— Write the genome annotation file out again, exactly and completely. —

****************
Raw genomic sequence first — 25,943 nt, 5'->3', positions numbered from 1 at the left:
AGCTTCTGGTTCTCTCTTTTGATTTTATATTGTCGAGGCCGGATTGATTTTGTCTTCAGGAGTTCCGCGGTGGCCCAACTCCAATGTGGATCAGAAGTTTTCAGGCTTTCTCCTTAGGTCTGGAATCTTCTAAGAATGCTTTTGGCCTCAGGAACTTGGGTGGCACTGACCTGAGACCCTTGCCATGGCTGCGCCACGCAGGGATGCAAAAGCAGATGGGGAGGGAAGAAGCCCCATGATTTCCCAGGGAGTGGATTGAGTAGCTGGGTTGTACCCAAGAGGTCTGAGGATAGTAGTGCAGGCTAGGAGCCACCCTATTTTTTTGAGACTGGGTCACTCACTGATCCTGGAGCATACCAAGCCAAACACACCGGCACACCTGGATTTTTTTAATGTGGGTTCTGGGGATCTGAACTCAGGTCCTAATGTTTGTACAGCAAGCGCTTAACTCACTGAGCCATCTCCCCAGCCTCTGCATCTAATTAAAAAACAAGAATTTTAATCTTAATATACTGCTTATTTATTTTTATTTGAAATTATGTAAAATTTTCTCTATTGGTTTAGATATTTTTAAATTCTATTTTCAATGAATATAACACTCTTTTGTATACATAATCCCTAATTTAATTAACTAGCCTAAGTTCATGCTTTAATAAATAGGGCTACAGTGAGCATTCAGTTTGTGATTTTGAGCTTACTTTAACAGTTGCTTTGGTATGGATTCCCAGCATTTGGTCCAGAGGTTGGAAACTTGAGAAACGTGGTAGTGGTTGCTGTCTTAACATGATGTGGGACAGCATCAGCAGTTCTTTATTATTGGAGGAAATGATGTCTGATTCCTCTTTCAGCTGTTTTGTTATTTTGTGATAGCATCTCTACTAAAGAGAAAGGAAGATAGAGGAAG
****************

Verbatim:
Raw genomic sequence first — 25,943 nt, 5'->3', positions numbered from 1 at the left:
AGCTTCTGGTTCTCTCTTTTGATTTTATATTGTCGAGGCCGGATTGATTTTGTCTTCAGGAGTTCCGCGGTGGCCCAACTCCAATGTGGATCAGAAGTTTTCAGGCTTTCTCCTTAGGTCTGGAATCTTCTAAGAATGCTTTTGGCCTCAGGAACTTGGGTGGCACTGACCTGAGACCCTTGCCATGGCTGCGCCACGCAGGGATGCAAAAGCAGATGGGGAGGGAAGAAGCCCCATGATTTCCCAGGGAGTGGATTGAGTAGCTGGGTTGTACCCAAGAGGTCTGAGGATAGTAGTGCAGGCTAGGAGCCACCCTATTTTTTTGAGACTGGGTCACTCACTGATCCTGGAGCATACCAAGCCAAACACACCGGCACACCTGGATTTTTTTAATGTGGGTTCTGGGGATCTGAACTCAGGTCCTAATGTTTGTACAGCAAGCGCTTAACTCACTGAGCCATCTCCCCAGCCTCTGCATCTAATTAAAAAACAAGAATTTTAATCTTAATATACTGCTTATTTATTTTTATTTGAAATTATGTAAAATTTTCTCTATTGGTTTAGATATTTTTAAATTCTATTTTCAATGAATATAACACTCTTTTGTATACATAATCCCTAATTTAATTAACTAGCCTAAGTTCATGCTTTAATAAATAGGGCTACAGTGAGCATTCAGTTTGTGATTTTGAGCTTACTTTAACAGTTGCTTTGGTATGGATTCCCAGCATTTGGTCCAGAGGTTGGAAACTTGAGAAACGTGGTAGTGGTTGCTGTCTTAACATGATGTGGGACAGCATCAGCAGTTCTTTATTATTGGAGGAAATGATGTCTGATTCCTCTTTCAGCTGTTTTGTTATTTTGTGATAGCATCTCTACTAAAGAGAAAGGAAGATAGAGGAAG